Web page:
The senior apostle drew on the church's 1995 declaration, "The Family: A Proclamation to the World," to support his view that the power to create offspring "is not an incidental part of the plan of happiness. It is the key the very key."
Some argue that "they were pre-set and cannot overcome what they feel are inborn tendencies toward the impure and unnatural," he said. "Not so! Why would our Heavenly Father do that to anyone? Remember he is our father."
Alluding to the Utah-based church's support of laws such as California's Proposition 8 that would define marriage as exclusively between a man and a woman, Packer said, "Regardless of the opposition, we are determined to stay on course."
"We cannot change; we will not change," the senior apostle declared. "We quickly lose our way when we disobey the laws of God. If we do not protect and foster the family, civilization and our liberties must needs perish."
Laura Compton, who directs Mormons4Marriage, a group of Latter-day Saints who opposed Proposition 8 and support marriage equality in California and elsewhere, was troubled by Packer's sermon.
"So many Mormons have worked hard to increase understanding of what homosexuality is and what it means to be faithful," Compton said in a phone interview from her California home. "Now we have this [anti-gay] message coming from the pulpit in General Conference by the president of the Quorum of the Twelve. It seems like hitting a brick wall. Hopefully, this won't make people stop and say, 'It wasn't worth it.'"
Then, as members repeat and digest Packer's comments in coming months, Compton worries about its impact on the faithful.
"When we are sitting next to the mom of a gay son or daughter whose best friend just came out, or by the bishop who knows 10 people in the ward affected by homosexuality, how will we reach out and help them?" she wonders. "How are we going to make them feel the love of Christ?"
To some, Packer's comments seemed like a throwback to earlier LDS statements about same-sex attraction, similar to those made last summer by LDS general authority Bruce Hafen. Hafen, who became an emeritus member of the First Quorum of Seventy on Saturday, was speaking at a conference sponsored by Evergreen International, a nonprofit group that helps Mormons overcome gay behavior and diminish same-sex attraction, according to its website, evergreeninternational.org.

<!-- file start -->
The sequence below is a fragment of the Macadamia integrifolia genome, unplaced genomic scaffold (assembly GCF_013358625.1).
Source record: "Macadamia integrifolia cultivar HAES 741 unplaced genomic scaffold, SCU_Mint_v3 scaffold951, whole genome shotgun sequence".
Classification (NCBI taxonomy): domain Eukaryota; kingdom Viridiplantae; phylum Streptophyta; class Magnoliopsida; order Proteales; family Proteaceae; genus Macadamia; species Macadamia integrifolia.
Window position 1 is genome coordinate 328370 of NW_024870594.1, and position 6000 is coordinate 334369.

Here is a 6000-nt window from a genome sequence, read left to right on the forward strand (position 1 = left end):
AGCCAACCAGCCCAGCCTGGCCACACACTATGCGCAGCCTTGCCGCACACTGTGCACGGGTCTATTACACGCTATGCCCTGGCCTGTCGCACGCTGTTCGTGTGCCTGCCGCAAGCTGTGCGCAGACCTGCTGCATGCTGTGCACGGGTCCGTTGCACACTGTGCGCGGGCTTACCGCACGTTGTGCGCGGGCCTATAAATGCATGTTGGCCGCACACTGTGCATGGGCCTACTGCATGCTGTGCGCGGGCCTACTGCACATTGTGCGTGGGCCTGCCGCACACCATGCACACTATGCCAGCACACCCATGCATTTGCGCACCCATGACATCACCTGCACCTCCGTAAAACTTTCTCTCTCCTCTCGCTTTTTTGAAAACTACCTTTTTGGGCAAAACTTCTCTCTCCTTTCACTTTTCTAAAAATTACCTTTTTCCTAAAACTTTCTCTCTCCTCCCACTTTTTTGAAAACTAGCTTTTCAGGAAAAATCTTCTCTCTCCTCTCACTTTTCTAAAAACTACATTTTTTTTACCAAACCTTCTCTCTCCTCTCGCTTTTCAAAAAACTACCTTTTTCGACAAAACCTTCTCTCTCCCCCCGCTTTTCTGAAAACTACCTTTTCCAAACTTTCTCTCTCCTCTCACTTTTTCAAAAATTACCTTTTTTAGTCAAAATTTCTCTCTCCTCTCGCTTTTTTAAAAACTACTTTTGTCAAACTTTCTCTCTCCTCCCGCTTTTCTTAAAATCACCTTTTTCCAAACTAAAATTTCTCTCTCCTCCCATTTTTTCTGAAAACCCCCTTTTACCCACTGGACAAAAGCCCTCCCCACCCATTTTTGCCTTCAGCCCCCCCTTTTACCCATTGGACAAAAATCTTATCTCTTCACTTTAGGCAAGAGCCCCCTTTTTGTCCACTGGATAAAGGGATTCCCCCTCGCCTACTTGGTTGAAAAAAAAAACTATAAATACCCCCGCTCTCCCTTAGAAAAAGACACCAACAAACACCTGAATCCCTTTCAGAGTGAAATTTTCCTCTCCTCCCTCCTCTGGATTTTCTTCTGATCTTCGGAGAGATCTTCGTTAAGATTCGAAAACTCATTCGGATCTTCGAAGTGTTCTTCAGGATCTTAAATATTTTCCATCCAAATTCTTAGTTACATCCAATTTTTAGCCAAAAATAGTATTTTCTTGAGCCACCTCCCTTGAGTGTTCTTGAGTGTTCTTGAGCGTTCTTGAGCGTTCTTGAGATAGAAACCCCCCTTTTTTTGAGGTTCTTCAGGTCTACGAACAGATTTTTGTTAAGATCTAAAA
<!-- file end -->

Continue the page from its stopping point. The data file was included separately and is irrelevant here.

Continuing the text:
Hafen promised attendees at the Evergreen conference, "If you are faithful, on resurrection morning and maybe even before then you will rise with normal attractions for the opposite sex."
Whenever the devil, whom Hafen referred to as "the adversary," tries to "convince you that you are hopelessly 'that way,' so that acting out your feelings is inevitable, he is lying," Hafen said. "He is the father of lies."
In the past decade, the church has moved away from 1970s teachings that emphasized psychosocial causes of same-sex attraction, including parenting, toward a "we don't know" approach, not denying the possibility of biological factors. Dallin H. Oaks, an apostle, said in an interview posted on the church's website, lds.org, that LDS leaders believe some attractions can be overcome, and all can be controlled. But the authorities no longer counsel gays to marry those of the opposite sex, as a remedy for their attractions, or support all therapies meant to alter attractions, Oaks said. Nor does the church promise that all same-sex feelings can be changed into heterosexuality with enough church behavior and prayer.
Packer's current comments could lead to more suicides among gay Mormons and to more LDS families rejecting their gay children, warned Duane Jennings, who co-directs the Salt Lake chapter of Affirmation, a support group for gay and lesbian Mormons.
"This is evidence that the church hasn't really changed," Jennings said when contacted Sunday, "and that its positive moves [like supporting Salt Lake City's anti-discrimination statutes] have been just an attempt to improve its image in the wake of Proposition 8."